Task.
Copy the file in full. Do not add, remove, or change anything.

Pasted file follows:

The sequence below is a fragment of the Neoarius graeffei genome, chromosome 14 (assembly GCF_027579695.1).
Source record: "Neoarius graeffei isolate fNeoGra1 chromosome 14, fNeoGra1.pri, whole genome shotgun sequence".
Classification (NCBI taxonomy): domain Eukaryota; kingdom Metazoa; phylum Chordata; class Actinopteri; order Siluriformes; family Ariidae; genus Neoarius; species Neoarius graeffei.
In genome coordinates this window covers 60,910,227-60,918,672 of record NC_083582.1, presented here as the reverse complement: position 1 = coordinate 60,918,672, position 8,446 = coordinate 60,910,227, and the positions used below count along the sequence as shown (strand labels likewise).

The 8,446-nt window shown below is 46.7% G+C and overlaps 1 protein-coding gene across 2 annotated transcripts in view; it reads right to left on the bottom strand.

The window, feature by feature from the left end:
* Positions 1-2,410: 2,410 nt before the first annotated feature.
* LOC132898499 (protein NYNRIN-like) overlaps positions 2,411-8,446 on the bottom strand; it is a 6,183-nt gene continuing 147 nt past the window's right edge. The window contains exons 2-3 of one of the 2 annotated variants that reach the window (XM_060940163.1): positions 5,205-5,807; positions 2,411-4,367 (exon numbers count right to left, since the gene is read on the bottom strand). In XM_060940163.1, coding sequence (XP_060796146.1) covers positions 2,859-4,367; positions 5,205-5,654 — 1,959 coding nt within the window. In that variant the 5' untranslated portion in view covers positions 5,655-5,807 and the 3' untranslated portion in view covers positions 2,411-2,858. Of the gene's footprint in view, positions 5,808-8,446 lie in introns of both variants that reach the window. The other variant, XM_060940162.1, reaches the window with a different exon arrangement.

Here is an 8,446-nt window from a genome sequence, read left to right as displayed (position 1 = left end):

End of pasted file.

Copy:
The sequence below is a fragment of the Neoarius graeffei genome, chromosome 14 (assembly GCF_027579695.1).
Source record: "Neoarius graeffei isolate fNeoGra1 chromosome 14, fNeoGra1.pri, whole genome shotgun sequence".
Classification (NCBI taxonomy): domain Eukaryota; kingdom Metazoa; phylum Chordata; class Actinopteri; order Siluriformes; family Ariidae; genus Neoarius; species Neoarius graeffei.
In genome coordinates this window covers 60,910,227-60,918,672 of record NC_083582.1, presented here as the reverse complement: position 1 = coordinate 60,918,672, position 8,446 = coordinate 60,910,227, and the positions used below count along the sequence as shown (strand labels likewise).

The 8,446-nt window shown below is 46.7% G+C and overlaps 1 protein-coding gene across 2 annotated transcripts in view; it reads right to left on the bottom strand.

The window, feature by feature from the left end:
* Positions 1-2,410: 2,410 nt before the first annotated feature.
* LOC132898499 (protein NYNRIN-like) overlaps positions 2,411-8,446 on the bottom strand; it is a 6,183-nt gene continuing 147 nt past the window's right edge. The window contains exons 2-3 of one of the 2 annotated variants that reach the window (XM_060940163.1): positions 5,205-5,807; positions 2,411-4,367 (exon numbers count right to left, since the gene is read on the bottom strand). In XM_060940163.1, coding sequence (XP_060796146.1) covers positions 2,859-4,367; positions 5,205-5,654 — 1,959 coding nt within the window. In that variant the 5' untranslated portion in view covers positions 5,655-5,807 and the 3' untranslated portion in view covers positions 2,411-2,858. Of the gene's footprint in view, positions 5,808-8,446 lie in introns of both variants that reach the window. The other variant, XM_060940162.1, reaches the window with a different exon arrangement.

Here is an 8,446-nt window from a genome sequence, read left to right as displayed (position 1 = left end):